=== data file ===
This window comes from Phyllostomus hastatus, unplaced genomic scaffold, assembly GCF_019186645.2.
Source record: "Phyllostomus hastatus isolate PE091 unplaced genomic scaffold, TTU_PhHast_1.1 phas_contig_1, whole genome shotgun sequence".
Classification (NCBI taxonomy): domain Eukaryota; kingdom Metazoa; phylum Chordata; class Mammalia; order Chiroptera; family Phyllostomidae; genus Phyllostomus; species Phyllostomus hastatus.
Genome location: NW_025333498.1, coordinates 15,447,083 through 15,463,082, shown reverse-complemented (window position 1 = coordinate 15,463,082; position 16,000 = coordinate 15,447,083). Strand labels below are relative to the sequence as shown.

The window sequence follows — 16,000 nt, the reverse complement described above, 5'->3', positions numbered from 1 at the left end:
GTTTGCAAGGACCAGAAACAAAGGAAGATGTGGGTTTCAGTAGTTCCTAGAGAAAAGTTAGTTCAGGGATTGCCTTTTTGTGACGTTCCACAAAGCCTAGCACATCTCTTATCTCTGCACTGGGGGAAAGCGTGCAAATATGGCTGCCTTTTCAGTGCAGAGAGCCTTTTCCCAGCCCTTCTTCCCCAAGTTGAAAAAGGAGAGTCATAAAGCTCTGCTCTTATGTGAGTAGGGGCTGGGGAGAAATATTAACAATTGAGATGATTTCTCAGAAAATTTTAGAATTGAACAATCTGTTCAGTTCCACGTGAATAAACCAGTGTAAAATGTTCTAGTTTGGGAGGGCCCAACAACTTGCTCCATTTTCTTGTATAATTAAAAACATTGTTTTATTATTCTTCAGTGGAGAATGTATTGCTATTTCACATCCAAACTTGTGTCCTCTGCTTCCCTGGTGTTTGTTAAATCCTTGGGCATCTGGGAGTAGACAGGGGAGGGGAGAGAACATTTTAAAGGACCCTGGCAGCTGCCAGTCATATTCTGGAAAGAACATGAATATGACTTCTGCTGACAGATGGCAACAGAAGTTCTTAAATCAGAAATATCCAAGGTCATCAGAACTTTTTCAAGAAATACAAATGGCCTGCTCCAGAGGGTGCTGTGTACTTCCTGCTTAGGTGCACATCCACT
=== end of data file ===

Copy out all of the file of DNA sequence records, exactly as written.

This window comes from Phyllostomus hastatus, unplaced genomic scaffold, assembly GCF_019186645.2.
Source record: "Phyllostomus hastatus isolate PE091 unplaced genomic scaffold, TTU_PhHast_1.1 phas_contig_1, whole genome shotgun sequence".
Classification (NCBI taxonomy): domain Eukaryota; kingdom Metazoa; phylum Chordata; class Mammalia; order Chiroptera; family Phyllostomidae; genus Phyllostomus; species Phyllostomus hastatus.
Genome location: NW_025333498.1, coordinates 15,447,083 through 15,463,082, shown reverse-complemented (window position 1 = coordinate 15,463,082; position 16,000 = coordinate 15,447,083). Strand labels below are relative to the sequence as shown.

The window sequence follows — 16,000 nt, the reverse complement described above, 5'->3', positions numbered from 1 at the left end:
GTTTGCAAGGACCAGAAACAAAGGAAGATGTGGGTTTCAGTAGTTCCTAGAGAAAAGTTAGTTCAGGGATTGCCTTTTTGTGACGTTCCACAAAGCCTAGCACATCTCTTATCTCTGCACTGGGGGAAAGCGTGCAAATATGGCTGCCTTTTCAGTGCAGAGAGCCTTTTCCCAGCCCTTCTTCCCCAAGTTGAAAAAGGAGAGTCATAAAGCTCTGCTCTTATGTGAGTAGGGGCTGGGGAGAAATATTAACAATTGAGATGATTTCTCAGAAAATTTTAGAATTGAACAATCTGTTCAGTTCCACGTGAATAAACCAGTGTAAAATGTTCTAGTTTGGGAGGGCCCAACAACTTGCTCCATTTTCTTGTATAATTAAAAACATTGTTTTATTATTCTTCAGTGGAGAATGTATTGCTATTTCACATCCAAACTTGTGTCCTCTGCTTCCCTGGTGTTTGTTAAATCCTTGGGCATCTGGGAGTAGACAGGGGAGGGGAGAGAACATTTTAAAGGACCCTGGCAGCTGCCAGTCATATTCTGGAAAGAACATGAATATGACTTCTGCTGACAGATGGCAACAGAAGTTCTTAAATCAGAAATATCCAAGGTCATCAGAACTTTTTCAAGAAATACAAATGGCCTGCTCCAGAGGGTGCTGTGTACTTCCTGCTTAGGTGCACATCCACT